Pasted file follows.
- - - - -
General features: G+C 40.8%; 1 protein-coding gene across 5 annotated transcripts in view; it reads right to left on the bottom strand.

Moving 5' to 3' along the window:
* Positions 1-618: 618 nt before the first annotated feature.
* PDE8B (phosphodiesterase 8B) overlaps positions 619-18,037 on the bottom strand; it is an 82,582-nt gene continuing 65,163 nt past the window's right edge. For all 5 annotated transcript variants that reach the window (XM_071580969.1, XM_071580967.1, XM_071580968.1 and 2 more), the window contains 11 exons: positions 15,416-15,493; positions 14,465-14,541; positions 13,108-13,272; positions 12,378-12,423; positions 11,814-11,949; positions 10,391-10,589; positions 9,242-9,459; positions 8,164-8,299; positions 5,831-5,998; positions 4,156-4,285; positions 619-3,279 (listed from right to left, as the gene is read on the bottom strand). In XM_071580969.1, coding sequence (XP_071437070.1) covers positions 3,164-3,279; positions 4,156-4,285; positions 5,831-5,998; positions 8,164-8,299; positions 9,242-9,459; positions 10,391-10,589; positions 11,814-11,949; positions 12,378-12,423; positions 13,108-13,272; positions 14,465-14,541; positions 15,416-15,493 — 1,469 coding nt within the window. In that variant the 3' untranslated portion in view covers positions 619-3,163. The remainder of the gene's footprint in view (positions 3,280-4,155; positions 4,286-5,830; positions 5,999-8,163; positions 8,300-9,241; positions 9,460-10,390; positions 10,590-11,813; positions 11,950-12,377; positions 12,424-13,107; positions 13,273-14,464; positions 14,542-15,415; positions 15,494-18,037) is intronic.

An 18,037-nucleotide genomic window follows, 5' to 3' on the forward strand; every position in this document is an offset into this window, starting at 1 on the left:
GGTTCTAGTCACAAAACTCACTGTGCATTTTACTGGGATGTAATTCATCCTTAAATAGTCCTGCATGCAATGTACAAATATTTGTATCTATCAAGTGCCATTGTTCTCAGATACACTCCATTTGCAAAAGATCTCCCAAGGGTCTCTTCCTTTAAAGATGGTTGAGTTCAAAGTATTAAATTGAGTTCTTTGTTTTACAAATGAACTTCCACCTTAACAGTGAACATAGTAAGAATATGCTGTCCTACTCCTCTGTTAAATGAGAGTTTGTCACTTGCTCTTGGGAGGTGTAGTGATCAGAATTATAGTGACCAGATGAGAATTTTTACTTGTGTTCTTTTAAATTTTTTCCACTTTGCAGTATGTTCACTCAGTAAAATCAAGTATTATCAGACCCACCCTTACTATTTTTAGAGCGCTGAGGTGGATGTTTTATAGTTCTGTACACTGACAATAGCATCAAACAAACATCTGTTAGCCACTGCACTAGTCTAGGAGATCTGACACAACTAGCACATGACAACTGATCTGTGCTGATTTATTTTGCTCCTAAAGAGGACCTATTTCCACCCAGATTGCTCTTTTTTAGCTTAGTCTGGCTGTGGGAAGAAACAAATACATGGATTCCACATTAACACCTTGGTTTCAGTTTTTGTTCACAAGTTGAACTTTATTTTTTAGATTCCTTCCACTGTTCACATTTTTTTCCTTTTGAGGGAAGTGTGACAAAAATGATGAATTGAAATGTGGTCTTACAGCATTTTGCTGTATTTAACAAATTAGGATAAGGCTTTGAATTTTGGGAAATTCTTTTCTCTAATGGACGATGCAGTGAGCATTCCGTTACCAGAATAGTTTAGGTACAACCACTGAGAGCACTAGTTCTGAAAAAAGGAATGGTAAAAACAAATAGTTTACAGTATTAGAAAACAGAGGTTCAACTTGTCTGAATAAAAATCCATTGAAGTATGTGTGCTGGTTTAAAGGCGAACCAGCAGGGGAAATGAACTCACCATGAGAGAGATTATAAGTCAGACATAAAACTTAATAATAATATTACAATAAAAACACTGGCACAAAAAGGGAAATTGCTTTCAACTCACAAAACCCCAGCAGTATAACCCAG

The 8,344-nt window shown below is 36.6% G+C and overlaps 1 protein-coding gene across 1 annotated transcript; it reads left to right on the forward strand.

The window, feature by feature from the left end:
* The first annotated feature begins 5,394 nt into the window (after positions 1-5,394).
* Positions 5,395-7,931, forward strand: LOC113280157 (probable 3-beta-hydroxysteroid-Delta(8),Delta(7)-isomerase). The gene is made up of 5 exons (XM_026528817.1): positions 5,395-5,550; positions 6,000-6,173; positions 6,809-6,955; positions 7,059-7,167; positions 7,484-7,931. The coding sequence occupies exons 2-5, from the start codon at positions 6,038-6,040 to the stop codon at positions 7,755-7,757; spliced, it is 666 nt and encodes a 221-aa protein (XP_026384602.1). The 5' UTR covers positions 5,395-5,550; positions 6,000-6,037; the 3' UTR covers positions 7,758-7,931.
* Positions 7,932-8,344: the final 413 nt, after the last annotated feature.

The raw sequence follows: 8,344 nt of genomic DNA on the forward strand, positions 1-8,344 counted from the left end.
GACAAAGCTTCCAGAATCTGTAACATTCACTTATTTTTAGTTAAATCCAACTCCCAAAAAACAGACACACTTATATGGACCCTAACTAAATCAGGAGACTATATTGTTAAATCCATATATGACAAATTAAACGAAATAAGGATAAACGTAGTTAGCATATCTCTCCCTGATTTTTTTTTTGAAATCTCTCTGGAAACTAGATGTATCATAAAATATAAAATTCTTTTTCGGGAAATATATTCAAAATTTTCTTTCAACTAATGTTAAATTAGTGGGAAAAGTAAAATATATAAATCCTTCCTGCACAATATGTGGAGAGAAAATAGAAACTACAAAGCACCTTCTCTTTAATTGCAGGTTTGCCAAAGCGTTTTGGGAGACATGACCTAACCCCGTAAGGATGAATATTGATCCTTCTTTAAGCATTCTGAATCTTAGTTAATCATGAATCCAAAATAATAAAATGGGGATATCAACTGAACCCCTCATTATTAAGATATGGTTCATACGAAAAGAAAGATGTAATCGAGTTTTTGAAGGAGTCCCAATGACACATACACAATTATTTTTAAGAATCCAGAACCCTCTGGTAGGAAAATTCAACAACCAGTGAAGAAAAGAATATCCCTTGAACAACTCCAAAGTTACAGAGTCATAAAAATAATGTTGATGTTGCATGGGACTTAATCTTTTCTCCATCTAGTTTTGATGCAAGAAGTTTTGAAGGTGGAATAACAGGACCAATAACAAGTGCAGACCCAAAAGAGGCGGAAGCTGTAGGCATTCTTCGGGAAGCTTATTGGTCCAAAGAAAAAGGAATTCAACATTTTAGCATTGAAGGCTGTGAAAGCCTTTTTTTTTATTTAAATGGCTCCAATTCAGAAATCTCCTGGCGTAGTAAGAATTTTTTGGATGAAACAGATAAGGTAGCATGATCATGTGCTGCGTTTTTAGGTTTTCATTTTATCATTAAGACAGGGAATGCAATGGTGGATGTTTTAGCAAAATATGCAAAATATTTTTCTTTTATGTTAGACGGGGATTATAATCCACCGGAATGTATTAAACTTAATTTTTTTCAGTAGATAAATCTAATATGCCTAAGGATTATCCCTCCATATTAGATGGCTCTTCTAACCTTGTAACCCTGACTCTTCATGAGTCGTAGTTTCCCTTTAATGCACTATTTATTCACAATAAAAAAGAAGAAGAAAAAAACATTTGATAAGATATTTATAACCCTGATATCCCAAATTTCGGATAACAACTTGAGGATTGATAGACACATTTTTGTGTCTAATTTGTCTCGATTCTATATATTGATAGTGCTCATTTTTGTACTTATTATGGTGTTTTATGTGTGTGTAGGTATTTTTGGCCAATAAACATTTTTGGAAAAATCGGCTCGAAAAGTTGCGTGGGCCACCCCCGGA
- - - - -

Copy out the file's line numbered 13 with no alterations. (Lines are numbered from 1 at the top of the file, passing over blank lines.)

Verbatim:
GACAAAGCTTCCAGAATCTGTAACATTCACTTATTTTTAGTTAAATCCAACTCCCAAAAAACAGACACACTTATATGGACCCTAACTAAATCAGGAGACTATATTGTTAAATCCATATATGACAAATTAAACGAAATAAGGATAAACGTAGTTAGCATATCTCTCCCTGATTTTTTTTTTGAAATCTCTCTGGAAACTAGATGTATCATAAAATATAAAATTCTTTTTCGGGAAATATATTCAAAATTTTCTTTCAACTAATGTTAAATTAGTGGGAAAAGTAAAATATATAAATCCTTCCTGCACAATATGTGGAGAGAAAATAGAAACTACAAAGCACCTTCTCTTTAATTGCAGGTTTGCCAAAGCGTTTTGGGAGACATGACCTAACCCCGTAAGGATGAATATTGATCCTTCTTTAAGCATTCTGAATCTTAGTTAATCATGAATCCAAAATAATAAAATGGGGATATCAACTGAACCCCTCATTATTAAGATATGGTTCATACGAAAAGAAAGATGTAATCGAGTTTTTGAAGGAGTCCCAATGACACATACACAATTATTTTTAAGAATCCAGAACCCTCTGGTAGGAAAATTCAACAACCAGTGAAGAAAAGAATATCCCTTGAACAACTCCAAAGTTACAGAGTCATAAAAATAATGTTGATGTTGCATGGGACTTAATCTTTTCTCCATCTAGTTTTGATGCAAGAAGTTTTGAAGGTGGAATAACAGGACCAATAACAAGTGCAGACCCAAAAGAGGCGGAAGCTGTAGGCATTCTTCGGGAAGCTTATTGGTCCAAAGAAAAAGGAATTCAACATTTTAGCATTGAAGGCTGTGAAAGCCTTTTTTTTTATTTAAATGGCTCCAATTCAGAAATCTCCTGGCGTAGTAAGAATTTTTTGGATGAAACAGATAAGGTAGCATGATCATGTGCTGCGTTTTTAGGTTTTCATTTTATCATTAAGACAGGGAATGCAATGGTGGATGTTTTAGCAAAATATGCAAAATATTTTTCTTTTATGTTAGACGGGGATTATAATCCACCGGAATGTATTAAACTTAATTTTTTTCAGTAGATAAATCTAATATGCCTAAGGATTATCCCTCCATATTAGATGGCTCTTCTAACCTTGTAACCCTGACTCTTCATGAGTCGTAGTTTCCCTTTAATGCACTATTTATTCACAATAAAAAAGAAGAAGAAAAAAACATTTGATAAGATATTTATAACCCTGATATCCCAAATTTCGGATAACAACTTGAGGATTGATAGACACATTTTTGTGTCTAATTTGTCTCGATTCTATATATTGATAGTGCTCATTTTTGTACTTATTATGGTGTTTTATGTGTGTGTAGGTATTTTTGGCCAATAAACATTTTTGGAAAAATCGGCTCGAAAAGTTGCGTGGGCCACCCCCGGA